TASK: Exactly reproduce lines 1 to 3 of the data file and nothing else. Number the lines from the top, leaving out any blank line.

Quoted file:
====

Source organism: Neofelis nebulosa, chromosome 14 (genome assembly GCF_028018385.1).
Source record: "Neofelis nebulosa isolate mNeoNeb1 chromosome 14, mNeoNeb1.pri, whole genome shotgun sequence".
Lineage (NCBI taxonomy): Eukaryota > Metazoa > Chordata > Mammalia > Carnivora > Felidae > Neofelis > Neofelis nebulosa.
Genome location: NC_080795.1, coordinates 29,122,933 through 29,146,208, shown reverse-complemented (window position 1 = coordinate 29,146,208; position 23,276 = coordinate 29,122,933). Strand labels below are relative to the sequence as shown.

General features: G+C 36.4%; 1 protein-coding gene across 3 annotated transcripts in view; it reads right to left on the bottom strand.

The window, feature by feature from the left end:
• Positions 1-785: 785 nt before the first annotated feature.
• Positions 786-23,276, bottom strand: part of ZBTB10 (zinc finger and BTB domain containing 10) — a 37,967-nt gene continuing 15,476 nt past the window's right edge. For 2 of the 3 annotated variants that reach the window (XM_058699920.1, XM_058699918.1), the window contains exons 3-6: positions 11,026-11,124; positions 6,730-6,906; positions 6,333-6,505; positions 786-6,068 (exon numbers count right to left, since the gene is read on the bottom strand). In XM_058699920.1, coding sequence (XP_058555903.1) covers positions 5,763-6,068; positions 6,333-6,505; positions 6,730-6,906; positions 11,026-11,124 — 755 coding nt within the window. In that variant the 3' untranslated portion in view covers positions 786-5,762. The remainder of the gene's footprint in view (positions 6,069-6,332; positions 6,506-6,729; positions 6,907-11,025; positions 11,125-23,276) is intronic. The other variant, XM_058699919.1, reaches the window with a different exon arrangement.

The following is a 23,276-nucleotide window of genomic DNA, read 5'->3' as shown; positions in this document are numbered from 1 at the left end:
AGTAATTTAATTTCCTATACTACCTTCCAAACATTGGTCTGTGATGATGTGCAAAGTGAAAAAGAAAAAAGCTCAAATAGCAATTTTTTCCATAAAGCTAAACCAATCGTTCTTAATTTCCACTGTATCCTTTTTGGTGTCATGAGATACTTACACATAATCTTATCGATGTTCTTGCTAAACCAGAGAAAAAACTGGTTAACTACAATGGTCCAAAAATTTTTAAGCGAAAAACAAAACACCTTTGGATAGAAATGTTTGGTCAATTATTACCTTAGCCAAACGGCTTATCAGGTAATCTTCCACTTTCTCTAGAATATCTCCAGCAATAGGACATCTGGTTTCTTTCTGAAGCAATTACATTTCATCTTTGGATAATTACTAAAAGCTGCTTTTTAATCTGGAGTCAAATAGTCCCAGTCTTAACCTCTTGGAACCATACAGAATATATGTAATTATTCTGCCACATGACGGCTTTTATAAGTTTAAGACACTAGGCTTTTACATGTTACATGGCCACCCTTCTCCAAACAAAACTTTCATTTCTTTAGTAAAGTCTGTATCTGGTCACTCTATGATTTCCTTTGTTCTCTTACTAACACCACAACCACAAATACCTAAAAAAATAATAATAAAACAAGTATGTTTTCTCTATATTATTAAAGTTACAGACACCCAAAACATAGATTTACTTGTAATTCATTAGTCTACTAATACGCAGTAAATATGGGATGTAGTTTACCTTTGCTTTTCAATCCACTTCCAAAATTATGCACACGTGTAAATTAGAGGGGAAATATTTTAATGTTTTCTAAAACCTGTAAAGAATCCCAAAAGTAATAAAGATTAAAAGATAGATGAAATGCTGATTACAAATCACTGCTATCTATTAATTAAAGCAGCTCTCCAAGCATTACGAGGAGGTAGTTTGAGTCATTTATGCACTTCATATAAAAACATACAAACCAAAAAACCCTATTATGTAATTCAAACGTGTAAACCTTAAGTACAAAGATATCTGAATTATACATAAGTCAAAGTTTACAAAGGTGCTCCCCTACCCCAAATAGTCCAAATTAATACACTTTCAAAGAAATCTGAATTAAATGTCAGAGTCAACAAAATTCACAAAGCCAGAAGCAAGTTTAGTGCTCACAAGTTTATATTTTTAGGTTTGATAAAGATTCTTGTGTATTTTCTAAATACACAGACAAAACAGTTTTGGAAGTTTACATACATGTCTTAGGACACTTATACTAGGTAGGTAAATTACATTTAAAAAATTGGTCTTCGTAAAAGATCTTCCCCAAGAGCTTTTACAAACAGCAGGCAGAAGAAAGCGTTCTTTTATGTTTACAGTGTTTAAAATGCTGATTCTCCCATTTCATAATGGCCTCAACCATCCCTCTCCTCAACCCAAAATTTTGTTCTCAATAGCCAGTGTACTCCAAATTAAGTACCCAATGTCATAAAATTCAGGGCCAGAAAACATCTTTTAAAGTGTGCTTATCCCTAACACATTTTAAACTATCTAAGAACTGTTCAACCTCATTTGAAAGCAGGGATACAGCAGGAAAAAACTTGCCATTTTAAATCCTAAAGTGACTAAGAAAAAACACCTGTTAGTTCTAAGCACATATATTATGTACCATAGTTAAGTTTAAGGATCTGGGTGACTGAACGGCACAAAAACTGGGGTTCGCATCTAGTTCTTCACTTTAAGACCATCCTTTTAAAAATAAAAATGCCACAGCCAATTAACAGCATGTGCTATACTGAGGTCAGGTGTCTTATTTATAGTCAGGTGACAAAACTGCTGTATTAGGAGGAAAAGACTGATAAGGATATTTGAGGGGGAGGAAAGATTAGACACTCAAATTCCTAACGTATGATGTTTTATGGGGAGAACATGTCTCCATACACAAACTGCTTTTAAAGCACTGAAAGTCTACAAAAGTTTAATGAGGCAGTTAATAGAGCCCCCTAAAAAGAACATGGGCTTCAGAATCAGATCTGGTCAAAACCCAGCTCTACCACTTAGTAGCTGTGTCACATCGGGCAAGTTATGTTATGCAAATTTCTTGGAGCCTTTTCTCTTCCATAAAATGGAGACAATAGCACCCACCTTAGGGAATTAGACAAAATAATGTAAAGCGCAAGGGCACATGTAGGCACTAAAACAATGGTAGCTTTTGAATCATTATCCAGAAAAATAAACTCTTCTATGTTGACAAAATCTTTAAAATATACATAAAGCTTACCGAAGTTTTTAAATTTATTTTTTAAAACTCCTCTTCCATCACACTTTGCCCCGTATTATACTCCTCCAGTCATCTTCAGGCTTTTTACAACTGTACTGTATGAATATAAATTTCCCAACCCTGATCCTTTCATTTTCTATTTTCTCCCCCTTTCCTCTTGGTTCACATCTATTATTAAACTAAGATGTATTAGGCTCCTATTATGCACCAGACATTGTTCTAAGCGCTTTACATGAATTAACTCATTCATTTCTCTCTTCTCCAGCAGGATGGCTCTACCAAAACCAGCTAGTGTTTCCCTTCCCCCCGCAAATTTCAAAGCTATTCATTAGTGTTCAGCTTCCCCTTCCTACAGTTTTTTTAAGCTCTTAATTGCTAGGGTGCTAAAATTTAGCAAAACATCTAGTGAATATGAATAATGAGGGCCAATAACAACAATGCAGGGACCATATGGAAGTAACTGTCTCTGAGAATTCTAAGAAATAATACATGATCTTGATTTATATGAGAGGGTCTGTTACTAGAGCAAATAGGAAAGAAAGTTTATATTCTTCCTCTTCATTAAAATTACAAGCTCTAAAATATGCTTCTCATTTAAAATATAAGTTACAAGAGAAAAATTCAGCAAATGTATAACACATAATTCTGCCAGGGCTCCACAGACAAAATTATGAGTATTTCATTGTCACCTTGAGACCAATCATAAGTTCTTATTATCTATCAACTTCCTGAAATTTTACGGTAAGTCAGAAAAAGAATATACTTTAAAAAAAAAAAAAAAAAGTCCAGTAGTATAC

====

Source organism: Neofelis nebulosa, chromosome 14 (genome assembly GCF_028018385.1).
Source record: "Neofelis nebulosa isolate mNeoNeb1 chromosome 14, mNeoNeb1.pri, whole genome shotgun sequence".
Lineage (NCBI taxonomy): Eukaryota > Metazoa > Chordata > Mammalia > Carnivora > Felidae > Neofelis > Neofelis nebulosa.